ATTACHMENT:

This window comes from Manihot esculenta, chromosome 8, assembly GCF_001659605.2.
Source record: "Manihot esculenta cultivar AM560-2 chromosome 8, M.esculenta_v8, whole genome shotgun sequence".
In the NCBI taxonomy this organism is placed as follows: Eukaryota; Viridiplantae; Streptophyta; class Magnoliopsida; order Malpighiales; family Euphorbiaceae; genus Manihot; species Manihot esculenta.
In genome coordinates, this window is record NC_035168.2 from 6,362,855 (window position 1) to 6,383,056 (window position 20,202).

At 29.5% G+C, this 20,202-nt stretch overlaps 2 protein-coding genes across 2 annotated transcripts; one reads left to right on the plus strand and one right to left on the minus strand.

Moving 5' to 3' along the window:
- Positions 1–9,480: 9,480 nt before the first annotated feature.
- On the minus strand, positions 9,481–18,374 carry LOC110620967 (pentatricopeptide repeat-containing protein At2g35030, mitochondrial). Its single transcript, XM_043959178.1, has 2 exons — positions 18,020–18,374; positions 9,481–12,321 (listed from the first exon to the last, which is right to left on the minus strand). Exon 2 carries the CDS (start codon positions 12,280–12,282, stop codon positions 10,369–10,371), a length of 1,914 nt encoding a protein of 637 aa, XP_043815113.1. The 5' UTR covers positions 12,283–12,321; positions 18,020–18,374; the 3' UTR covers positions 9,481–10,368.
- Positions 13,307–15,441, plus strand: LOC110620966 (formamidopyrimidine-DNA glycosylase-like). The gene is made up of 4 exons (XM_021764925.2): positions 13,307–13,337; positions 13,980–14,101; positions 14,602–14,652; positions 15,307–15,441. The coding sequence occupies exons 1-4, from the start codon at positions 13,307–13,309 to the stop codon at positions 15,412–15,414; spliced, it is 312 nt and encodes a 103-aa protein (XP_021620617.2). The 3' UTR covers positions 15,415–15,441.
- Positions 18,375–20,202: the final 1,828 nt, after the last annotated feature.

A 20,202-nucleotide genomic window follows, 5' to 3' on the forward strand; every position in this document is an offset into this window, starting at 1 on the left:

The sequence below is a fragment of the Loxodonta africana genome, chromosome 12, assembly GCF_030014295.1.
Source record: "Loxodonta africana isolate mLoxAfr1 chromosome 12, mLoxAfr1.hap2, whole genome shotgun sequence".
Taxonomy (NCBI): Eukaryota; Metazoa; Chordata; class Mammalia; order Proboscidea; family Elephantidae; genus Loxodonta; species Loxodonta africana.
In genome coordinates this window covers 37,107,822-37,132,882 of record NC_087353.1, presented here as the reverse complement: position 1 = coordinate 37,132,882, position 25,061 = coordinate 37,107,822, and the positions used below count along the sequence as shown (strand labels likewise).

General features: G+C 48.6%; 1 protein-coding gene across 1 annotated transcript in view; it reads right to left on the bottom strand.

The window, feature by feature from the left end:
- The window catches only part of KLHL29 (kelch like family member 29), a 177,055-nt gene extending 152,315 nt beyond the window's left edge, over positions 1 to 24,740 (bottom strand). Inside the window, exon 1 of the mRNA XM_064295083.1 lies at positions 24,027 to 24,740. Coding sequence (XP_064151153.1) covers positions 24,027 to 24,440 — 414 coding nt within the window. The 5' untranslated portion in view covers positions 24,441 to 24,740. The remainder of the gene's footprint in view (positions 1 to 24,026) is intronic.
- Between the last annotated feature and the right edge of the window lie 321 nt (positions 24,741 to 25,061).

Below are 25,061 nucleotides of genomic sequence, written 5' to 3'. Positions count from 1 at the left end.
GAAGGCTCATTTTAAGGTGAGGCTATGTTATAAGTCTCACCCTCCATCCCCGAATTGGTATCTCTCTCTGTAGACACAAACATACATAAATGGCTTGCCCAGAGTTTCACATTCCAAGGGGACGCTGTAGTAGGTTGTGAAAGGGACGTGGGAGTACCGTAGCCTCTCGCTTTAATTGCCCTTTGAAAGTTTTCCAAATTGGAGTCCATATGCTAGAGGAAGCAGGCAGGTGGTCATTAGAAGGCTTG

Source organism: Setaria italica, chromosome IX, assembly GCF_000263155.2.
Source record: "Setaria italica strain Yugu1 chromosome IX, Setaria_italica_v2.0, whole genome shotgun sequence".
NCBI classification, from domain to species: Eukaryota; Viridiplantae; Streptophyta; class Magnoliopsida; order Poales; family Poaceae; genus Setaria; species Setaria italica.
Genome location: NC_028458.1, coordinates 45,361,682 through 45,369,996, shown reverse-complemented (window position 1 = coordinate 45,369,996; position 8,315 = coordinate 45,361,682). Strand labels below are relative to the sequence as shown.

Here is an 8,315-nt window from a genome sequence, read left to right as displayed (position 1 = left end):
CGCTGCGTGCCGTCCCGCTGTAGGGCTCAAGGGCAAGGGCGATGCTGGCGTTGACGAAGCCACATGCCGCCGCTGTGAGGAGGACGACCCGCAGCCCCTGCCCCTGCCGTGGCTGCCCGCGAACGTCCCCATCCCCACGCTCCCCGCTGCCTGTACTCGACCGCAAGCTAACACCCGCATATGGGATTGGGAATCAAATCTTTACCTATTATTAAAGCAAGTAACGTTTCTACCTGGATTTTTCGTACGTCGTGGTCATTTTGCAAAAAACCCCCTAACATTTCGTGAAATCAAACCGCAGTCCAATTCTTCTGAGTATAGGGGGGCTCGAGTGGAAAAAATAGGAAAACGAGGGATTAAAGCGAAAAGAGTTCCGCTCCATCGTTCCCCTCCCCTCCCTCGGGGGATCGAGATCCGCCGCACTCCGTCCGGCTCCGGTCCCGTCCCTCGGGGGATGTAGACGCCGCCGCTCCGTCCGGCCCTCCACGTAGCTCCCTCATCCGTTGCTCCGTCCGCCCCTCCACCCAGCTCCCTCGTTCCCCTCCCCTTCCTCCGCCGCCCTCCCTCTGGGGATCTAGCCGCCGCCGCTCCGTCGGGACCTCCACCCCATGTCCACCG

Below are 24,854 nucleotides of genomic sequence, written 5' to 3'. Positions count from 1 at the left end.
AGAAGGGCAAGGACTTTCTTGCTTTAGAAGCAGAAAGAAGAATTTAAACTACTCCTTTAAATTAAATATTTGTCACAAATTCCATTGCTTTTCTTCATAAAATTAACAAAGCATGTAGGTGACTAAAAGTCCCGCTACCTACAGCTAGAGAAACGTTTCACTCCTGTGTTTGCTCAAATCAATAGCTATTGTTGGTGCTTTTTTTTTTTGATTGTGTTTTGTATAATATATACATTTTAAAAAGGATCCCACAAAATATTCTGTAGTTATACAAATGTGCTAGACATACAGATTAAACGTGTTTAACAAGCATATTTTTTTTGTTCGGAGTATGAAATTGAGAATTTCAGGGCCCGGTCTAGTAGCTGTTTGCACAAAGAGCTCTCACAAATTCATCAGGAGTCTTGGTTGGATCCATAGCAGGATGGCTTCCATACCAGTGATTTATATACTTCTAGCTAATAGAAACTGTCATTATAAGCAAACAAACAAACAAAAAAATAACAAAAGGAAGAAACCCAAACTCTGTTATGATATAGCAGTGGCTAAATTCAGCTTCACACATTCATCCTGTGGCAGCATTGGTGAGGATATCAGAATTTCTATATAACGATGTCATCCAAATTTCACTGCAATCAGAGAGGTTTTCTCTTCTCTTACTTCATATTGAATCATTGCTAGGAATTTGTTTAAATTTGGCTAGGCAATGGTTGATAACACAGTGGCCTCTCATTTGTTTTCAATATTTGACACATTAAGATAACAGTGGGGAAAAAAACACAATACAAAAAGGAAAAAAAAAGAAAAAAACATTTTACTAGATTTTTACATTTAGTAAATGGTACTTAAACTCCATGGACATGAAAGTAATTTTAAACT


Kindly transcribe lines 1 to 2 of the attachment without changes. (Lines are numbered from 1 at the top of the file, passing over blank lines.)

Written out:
This window comes from Manihot esculenta, chromosome 8, assembly GCF_001659605.2.
Source record: "Manihot esculenta cultivar AM560-2 chromosome 8, M.esculenta_v8, whole genome shotgun sequence".